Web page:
IPEAT_Control.set is the most important control file in IPEAT+ operation. As shown in Figure 2, users shall define many simulation details here. The first part of the control file is to define variables in conducting optimization algorithm: (i) Perturbation Factor (PF): The default value of PF is 0.2, which has been validated in literature and users do not need to adjust this value to find better solutions [31]; (ii) Total Number of Model Evaluation (TotalRuns): The maximum simulation runs defined before conducting calibration routines; (iii) Initial Para Index (InitialParaIndex): Users can start automatic calibration from randomly selected initial parameter set (InitialParaIndex = 0), or, it is also supported to begin with designated one (InitialParaIndex = 1); and, (iv) Restart Mechanism (RestartIndex): Users can choose to start from the 1st run (RestartIndex = 0), or, restart model simulation from the breaking run while terminated in case simulations are unfortunate incidents (RestartIndex = 1).
The second part of the control file is to define calibration variables. There are nine major components: (i) Total Variable: The number of output variables that users are trying to calibrate; (ii) Total Soft Data Constraint(s): The number of soft data constraints that users are trying to incorporate during automatic calibration; (iii) Outlets: Designated number of outlet(s) that users are going to calibrate; (iv) IPRINT: Simulation time period that users intend to calibrate; (v) Output Variables: Desired output variables during calibration (units for streamflow, sediment and nutrient loads are m3/sec, ton/day, and kg/day): (vi) Statistics (as Objective Functions): Predefined objective function(s) during calibration; (vii) Weight(s) of Objective Function(s): Users can define the corresponding weight for each objective function to highlight the importance of individual variable; (viii) Warmup Years: Additional model simulation years before designated calibration time period; and, (ix) Total Simulation Period: Total simulation time for model simulations. The given example in Figure 2 demonstrated that two variables are defined for automatic calibration with no soft data constraint involved. The first variable is defined at outlet 53, in daily time step for streamflow rate (m3/sec) and the corresponding objective function is 1-NS (Nash-Sutcliffe Efficiency Coefficient) [32] with the given weight of 1.5. The second variable represents at outlet 54, in daily time step for sediment load (ton/day) and the corresponding objective function is 1-NS (Nash-Sutcliffe Efficiency Coefficient) with the given weight of 1.0.
One can find that calibration details of different variables are defined by order in each row from (iii) through (vii). Users can take the same concept for higher dimensional scenarios. Please note that it’s not recommended to mix different objective functions (e.g., mixing 1-NS with PBIAS in the same calibration scenario) since that may show no statistical sense in the derived results.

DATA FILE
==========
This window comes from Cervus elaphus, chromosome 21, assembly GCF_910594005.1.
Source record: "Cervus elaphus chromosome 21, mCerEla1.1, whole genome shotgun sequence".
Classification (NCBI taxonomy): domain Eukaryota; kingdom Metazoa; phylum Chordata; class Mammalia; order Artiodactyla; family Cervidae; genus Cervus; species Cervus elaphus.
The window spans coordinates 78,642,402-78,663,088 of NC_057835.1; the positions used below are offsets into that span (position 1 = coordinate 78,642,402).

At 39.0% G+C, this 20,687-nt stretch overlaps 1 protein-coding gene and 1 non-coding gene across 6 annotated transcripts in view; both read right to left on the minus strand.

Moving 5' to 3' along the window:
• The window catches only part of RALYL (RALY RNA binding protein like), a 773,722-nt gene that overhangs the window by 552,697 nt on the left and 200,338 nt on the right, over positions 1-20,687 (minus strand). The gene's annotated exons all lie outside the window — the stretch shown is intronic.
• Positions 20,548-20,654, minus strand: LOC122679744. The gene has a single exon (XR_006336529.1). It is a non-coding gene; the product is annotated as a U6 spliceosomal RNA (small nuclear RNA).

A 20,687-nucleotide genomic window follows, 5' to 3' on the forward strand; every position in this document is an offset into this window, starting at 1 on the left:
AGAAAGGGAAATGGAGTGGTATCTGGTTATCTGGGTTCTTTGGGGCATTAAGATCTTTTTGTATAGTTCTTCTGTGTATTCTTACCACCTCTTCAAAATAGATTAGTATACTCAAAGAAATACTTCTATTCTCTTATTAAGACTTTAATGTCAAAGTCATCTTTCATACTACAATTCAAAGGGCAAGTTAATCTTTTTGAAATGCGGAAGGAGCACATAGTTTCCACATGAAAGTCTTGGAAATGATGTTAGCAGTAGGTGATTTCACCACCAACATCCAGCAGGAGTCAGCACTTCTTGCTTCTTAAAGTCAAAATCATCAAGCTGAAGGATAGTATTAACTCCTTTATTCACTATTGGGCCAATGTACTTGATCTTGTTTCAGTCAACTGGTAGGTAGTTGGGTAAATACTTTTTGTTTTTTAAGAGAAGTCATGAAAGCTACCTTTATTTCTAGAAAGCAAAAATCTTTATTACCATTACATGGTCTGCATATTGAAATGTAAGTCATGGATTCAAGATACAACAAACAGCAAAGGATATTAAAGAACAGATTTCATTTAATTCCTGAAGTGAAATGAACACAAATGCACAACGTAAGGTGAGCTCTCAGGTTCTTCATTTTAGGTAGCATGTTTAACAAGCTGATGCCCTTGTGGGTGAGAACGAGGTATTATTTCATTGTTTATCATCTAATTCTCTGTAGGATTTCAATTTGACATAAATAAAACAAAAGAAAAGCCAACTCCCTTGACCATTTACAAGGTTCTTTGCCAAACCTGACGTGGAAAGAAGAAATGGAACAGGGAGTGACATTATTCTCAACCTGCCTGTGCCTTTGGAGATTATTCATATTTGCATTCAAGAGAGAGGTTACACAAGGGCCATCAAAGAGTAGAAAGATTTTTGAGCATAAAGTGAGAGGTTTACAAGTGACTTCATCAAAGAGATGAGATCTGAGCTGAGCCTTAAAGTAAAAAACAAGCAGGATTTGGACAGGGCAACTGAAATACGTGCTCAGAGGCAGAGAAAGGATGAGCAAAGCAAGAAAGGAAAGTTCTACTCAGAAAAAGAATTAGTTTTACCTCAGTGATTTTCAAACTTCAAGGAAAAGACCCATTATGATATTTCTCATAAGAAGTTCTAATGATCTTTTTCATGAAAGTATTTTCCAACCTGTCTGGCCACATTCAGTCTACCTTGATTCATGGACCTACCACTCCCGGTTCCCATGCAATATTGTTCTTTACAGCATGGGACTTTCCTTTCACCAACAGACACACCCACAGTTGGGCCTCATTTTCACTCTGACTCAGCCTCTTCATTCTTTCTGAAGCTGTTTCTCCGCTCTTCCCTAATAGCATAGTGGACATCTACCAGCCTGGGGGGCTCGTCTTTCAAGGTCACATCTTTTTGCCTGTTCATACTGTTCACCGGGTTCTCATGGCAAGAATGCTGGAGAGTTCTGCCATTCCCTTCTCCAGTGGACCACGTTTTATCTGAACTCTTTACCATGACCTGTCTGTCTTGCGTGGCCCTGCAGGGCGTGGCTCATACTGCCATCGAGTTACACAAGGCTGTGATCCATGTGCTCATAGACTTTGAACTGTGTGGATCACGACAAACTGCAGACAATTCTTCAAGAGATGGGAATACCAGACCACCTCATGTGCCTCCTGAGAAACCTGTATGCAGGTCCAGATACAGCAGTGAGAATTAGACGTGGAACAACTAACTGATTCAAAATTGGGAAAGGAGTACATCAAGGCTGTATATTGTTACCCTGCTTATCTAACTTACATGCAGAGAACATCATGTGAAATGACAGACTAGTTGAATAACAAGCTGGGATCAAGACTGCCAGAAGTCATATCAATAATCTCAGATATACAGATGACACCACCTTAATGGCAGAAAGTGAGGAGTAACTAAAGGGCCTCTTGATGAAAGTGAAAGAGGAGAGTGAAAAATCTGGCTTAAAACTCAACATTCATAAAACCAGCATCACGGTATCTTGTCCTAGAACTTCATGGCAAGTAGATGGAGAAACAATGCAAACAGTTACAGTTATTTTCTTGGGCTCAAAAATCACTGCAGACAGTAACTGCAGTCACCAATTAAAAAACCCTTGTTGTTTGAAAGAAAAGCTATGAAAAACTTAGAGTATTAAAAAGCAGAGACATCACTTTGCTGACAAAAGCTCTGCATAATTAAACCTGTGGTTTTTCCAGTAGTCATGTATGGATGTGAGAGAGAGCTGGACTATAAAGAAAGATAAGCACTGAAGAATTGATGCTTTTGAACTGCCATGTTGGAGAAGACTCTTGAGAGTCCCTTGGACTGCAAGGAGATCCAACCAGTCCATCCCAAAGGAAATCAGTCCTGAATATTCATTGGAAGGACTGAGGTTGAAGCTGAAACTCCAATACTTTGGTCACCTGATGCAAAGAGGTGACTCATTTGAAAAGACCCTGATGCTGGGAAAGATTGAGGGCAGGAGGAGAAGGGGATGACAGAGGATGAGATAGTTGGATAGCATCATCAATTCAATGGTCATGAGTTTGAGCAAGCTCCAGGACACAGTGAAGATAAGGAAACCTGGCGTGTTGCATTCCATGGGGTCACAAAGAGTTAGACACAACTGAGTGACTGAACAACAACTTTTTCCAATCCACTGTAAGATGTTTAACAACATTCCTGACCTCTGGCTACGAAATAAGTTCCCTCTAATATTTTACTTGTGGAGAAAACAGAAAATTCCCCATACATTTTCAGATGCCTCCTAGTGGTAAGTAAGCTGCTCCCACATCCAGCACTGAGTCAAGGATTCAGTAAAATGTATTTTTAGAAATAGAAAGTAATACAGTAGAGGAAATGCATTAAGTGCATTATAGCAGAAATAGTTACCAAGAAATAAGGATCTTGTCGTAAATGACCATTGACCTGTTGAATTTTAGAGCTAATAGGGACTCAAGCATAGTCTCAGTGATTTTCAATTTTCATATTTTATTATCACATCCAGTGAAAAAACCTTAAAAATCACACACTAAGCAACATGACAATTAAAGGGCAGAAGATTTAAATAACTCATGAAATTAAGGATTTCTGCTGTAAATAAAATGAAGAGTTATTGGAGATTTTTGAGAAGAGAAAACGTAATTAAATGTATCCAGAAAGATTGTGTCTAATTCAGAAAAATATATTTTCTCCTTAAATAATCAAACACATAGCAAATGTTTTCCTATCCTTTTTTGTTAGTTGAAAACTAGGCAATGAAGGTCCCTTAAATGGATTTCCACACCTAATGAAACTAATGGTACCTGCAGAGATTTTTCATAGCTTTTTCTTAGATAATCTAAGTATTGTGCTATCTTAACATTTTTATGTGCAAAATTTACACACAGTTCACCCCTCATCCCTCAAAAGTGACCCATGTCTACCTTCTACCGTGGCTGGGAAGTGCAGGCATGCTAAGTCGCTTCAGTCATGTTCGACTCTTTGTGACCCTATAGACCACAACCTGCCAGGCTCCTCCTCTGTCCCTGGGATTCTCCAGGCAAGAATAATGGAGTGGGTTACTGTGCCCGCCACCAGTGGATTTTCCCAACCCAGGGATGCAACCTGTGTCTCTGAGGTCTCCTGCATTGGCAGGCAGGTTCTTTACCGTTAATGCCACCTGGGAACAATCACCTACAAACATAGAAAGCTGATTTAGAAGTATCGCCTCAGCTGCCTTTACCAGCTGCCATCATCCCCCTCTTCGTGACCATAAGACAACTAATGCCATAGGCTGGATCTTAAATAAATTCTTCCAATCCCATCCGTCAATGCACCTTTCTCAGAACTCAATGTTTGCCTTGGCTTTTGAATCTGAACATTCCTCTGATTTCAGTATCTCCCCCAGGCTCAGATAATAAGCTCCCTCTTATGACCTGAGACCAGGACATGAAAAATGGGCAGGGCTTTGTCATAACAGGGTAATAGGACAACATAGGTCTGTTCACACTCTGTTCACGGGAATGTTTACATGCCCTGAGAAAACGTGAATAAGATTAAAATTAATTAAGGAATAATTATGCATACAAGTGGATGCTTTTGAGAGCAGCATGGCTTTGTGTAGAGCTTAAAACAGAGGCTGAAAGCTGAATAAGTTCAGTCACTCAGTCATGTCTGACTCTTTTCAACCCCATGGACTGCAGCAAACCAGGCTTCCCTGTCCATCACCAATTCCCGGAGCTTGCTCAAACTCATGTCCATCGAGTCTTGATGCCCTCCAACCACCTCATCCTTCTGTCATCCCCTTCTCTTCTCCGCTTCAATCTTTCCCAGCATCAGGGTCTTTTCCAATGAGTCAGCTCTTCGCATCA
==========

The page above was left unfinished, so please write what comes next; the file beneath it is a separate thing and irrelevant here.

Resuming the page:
2.3.2. Parameter Setting File

In SWAT, calibration of model parameters can be tedious even by taking the automatic approaches because users have to adjust parameter values in thousands (or more) of SWAT input files for the whole watershed project. Fortunately in SWAT+, users can conduct manual calibration by changing parameter values in the calibration.cal file with a lot less effort. In IPEAT+, IPEAT_Para.set is used to define required information of the most important calibration parameters. The format of IPEAT_Para.set is following the same pattern of cal_parms.cal which contains the full list candidate parameters available for calibration in SWAT+. As shown in Figure 3a, three columns are added for users to select candidate parameters and to define initial values if desired. Specifically, InitialValue is designated initial parameter value if users have preference. CHG_TYPE (1 = abs; 2 = %) is the index that users can calibrate parameters by in scales of absolute values or percentage. Selection (1 = Selected; 0 = NotSelected) is the index that users should use this index to decide which parameters are included in calibration).

2.3.3. Observation Data File(s)

The naming format of observation file is IPEAT_ObsXY.set, whereas X represents time steps and Y is the corresponding outlet number. For example, IPEAT_ObsDay53.set denotes daily observation at outlet 53. The general format of observation file is shown in Figure 3b. The first three columns are time identifiers for year, month, and day. The following columns are streamflow (sf(m3/s)), sediment (sed(t/ha)) load, and nutrient loads (organic nitrogen: orgn(kg/ha), organic phosphorus: orgp(kg/ha), nitrate: NO3-N (kg/ha), ammonia: NH4+-N (kg/ha), nitrite: NO2-N (kg/ha), mineral phosphorus: minp(kg/ha), soluble pesticide: solpst(mg/ha), pesticide in sorption: sorpst(mg/ha), total phosphorus: tp(kg/ha), total nitrogen: tn(kg/ha), and total pesticide: tpst(ppb)). For calibration purpose, users can assign the value of “−99” for missing data and the optimization routines will skip those time steps while calculating statistics.

2.4. IPEAT+ Output Files